President Moon Jae-in said Monday that North Korea leader Kim Jong-un's personal letter sent to him on Sunday contains a "positive" message that could give hints as to what direction North Korea could be headed in denuclearization and inter-Korean relations, a source said.
Cheong Wa Dae announced on Sunday that Kim expressed in the letter an intent to work together with South Korea on the issue of denuclearization, cooperate for peace and prosperity on the Korean Peninsula and honor his promise to make a trip to South Korea.
The president was also said to explain that the presidential office decided to make public the content of Kim's letter as it determined that the letter had special meaning. The disclosure was made after getting an understanding from the North, Moon was quoted as saying.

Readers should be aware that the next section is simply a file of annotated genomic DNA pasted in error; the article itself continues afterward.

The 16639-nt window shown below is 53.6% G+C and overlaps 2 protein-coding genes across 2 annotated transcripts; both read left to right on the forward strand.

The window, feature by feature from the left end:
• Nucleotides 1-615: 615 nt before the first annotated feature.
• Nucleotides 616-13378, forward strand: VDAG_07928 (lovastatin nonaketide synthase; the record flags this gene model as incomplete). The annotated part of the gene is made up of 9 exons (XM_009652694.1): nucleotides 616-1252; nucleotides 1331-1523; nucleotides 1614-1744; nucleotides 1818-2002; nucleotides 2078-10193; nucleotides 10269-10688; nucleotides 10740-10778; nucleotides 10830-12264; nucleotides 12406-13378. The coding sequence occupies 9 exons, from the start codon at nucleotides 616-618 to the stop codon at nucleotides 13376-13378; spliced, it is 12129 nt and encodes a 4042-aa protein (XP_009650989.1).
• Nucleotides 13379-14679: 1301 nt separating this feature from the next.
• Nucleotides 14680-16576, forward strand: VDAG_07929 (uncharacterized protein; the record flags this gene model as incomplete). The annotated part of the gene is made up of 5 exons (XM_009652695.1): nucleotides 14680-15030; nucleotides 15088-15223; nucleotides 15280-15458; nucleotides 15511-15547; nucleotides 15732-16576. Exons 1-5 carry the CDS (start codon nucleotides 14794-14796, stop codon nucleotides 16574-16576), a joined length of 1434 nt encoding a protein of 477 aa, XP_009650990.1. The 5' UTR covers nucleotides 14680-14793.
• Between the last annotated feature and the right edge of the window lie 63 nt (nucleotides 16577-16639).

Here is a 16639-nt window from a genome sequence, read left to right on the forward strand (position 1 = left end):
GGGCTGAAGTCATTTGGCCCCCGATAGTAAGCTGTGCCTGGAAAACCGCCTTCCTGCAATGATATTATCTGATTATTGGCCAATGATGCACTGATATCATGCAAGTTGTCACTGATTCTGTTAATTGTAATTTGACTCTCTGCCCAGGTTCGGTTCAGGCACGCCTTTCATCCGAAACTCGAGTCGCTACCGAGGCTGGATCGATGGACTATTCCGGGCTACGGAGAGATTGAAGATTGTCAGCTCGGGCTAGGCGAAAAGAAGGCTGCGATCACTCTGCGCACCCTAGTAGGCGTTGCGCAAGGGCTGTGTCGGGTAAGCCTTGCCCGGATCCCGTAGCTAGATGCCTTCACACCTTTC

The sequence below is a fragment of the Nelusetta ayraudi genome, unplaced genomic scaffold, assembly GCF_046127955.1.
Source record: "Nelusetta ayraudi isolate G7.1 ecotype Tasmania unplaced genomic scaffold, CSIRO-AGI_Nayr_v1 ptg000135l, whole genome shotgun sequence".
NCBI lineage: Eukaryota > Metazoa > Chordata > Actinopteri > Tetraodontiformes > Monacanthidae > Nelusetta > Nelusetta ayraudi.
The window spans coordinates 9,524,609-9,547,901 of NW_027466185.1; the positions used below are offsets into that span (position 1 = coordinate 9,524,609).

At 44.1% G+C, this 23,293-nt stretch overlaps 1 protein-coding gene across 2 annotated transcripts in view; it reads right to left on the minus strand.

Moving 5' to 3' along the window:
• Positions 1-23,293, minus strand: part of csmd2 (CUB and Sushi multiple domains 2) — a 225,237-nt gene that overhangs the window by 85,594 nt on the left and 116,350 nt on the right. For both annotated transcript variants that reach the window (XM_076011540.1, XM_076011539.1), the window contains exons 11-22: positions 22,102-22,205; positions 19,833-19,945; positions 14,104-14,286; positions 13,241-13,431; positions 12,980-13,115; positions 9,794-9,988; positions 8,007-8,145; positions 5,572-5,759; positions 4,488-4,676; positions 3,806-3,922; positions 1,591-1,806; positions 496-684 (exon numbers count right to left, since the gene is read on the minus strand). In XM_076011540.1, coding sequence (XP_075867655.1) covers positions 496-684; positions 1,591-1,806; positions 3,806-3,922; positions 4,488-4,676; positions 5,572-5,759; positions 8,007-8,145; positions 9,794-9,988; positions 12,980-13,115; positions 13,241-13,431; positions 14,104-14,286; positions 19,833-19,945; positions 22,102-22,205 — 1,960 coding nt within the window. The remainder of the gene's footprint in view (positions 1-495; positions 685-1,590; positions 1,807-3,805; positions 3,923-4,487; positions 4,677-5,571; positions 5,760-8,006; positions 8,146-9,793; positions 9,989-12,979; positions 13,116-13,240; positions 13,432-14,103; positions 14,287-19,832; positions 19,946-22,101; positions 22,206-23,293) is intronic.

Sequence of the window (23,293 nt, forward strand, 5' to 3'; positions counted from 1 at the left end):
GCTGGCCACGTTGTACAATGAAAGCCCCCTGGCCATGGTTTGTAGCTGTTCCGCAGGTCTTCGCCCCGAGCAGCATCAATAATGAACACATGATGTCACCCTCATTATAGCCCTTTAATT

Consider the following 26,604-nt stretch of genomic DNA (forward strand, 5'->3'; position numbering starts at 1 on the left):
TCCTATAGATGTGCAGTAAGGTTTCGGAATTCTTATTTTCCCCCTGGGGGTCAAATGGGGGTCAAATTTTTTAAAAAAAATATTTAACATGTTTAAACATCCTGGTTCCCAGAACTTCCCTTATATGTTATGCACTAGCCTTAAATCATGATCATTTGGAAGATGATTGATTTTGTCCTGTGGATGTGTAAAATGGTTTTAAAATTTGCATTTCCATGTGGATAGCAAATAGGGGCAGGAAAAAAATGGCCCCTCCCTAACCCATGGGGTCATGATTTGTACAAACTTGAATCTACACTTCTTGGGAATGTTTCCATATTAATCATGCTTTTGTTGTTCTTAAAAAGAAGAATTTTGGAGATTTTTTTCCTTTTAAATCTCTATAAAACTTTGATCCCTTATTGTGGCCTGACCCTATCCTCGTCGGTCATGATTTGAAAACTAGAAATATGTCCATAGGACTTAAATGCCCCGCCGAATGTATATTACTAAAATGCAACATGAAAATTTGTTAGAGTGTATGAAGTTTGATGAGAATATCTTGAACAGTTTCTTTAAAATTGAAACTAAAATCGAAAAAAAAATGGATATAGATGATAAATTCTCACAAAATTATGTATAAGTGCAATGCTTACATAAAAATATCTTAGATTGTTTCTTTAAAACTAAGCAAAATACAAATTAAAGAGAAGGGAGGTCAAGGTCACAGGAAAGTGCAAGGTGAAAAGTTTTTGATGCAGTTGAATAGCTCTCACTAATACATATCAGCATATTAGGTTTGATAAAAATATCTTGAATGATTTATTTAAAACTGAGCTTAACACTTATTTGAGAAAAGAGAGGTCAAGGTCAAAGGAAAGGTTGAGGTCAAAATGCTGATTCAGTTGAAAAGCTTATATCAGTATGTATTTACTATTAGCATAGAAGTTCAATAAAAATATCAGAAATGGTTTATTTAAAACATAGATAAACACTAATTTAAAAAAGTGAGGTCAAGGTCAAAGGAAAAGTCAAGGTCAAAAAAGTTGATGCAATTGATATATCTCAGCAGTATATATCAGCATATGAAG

He didn't provide other details in the letter.
Hours after its disclosure on Sunday, Moon hailed Kim's renewed commitment to denuclearization.
Moon and Kim met three times this year in which they agreed to complete denuclearization of the Korean Peninsula and to cooperate in easing tensions and bolstering cross-border exchanges.
Kim reaffirmed his commitment to denuclearization in his first-ever summit with U.S. President Donald Trump in June.
Denuclearization talks, however, have been in a stalemate as Pyongyang wants sanctions relief for subsequent steps following the summit, while Washington is asking for more concrete measures before making major concessions.
The letter was sent two days before leader Kim is expected to deliver his New Year's speech on Tuesday, which will be closely watched by the outside world for any clues as to the North's policy directions on denuclearization and inter-Korean relations. (Yonhap)